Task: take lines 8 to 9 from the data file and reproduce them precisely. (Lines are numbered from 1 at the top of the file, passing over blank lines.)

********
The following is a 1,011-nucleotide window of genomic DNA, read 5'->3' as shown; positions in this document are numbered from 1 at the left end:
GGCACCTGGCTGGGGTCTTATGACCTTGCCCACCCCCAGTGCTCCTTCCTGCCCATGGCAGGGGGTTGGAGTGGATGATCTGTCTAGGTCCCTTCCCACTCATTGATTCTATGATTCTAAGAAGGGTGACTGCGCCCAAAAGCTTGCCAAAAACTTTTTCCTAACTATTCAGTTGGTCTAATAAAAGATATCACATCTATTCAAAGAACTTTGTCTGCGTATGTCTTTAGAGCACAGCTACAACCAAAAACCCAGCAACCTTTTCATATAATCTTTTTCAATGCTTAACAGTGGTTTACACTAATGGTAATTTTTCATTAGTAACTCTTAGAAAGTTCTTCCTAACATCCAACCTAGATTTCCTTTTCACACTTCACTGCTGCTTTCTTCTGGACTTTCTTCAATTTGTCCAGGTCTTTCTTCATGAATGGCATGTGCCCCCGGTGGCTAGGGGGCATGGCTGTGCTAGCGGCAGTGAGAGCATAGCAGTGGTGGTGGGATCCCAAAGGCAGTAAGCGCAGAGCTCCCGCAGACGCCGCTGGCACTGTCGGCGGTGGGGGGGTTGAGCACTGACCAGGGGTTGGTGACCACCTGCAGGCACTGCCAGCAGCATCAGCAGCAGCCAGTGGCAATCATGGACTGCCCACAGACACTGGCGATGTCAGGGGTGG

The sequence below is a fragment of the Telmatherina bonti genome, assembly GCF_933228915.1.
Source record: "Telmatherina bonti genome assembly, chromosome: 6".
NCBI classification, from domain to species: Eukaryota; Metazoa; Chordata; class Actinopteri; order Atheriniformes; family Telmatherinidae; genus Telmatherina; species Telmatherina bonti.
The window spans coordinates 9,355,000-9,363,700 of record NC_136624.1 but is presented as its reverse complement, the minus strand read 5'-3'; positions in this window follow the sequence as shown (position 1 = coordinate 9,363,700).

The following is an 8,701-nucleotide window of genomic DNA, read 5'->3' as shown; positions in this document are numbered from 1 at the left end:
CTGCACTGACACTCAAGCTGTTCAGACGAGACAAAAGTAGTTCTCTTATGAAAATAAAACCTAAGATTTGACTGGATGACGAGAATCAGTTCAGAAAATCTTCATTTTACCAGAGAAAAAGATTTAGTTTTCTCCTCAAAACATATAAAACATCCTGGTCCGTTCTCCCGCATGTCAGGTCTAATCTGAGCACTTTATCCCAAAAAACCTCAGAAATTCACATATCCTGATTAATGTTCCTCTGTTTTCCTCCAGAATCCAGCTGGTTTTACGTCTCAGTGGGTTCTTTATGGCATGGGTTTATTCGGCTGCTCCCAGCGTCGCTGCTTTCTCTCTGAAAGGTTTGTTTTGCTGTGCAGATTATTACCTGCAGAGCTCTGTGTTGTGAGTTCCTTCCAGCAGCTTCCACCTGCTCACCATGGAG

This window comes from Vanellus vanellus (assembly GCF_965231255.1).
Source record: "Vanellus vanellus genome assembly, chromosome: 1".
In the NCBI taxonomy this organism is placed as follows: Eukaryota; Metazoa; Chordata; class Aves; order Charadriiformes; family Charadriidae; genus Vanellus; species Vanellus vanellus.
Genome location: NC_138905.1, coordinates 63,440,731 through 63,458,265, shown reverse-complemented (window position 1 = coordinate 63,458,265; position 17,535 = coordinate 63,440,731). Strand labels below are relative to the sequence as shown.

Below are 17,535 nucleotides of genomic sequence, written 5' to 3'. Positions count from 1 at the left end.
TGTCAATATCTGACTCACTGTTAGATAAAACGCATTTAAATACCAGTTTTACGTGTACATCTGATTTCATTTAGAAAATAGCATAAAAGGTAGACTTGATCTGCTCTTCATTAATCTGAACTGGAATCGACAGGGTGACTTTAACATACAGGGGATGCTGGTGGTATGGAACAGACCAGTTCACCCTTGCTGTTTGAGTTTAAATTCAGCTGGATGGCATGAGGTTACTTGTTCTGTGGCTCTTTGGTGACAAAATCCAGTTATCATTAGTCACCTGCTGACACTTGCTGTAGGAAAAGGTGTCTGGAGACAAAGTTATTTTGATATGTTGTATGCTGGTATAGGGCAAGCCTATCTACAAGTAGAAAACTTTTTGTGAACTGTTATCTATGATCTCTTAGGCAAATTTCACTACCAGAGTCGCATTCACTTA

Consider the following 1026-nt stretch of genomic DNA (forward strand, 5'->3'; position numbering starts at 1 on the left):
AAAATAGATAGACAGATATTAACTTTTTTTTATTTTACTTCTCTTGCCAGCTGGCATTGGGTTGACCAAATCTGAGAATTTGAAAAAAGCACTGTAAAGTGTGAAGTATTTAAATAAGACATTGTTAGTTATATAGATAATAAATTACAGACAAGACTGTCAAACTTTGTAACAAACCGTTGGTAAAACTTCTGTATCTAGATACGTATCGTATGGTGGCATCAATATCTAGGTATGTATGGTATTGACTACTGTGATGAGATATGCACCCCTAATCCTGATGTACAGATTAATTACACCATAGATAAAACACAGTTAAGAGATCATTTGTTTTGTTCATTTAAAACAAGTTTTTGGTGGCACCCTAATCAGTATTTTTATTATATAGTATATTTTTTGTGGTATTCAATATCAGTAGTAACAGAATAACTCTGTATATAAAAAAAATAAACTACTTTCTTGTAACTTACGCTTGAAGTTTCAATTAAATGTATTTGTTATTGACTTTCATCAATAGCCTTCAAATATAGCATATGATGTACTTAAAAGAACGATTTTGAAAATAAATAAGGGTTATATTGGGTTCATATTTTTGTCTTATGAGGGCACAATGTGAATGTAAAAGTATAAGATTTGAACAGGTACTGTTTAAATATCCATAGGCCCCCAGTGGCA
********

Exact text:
CTGCACTGACACTCAAGCTGTTCAGACGAGACAAAAGTAGTTCTCTTATGAAAATAAAACCTAAGATTTGACTGGATGACGAGAATCAGTTCAGAAAATCTTCATTTTACCAGAGAAAAAGATTTAGTTTTCTCCTCAAAACATATAAAACATCCTGGTCCGTTCTCCCGCATGTCAGGTCTAATCTGAGCACTTTATCCCAAAAAACCTCAGAAATTCACATATCCTGATTAATGTTCCTCTGTTTTCCTCCAGAATCCAGCTGGTTTTACGTCTCAGTGGGTTCTTTATGGCATGGGTTTATTCGGCTGCTCCCAGCGTCGCTGCTTTCTCTCTGAAAGGTTTGTTTTGCTGTGCAGATTATTACCTGCAGAGCTCTGTGTTGTGAGTTCCTTCCAGCAGCTTCCACCTGCTCACCATGGAG

This window comes from Vanellus vanellus (assembly GCF_965231255.1).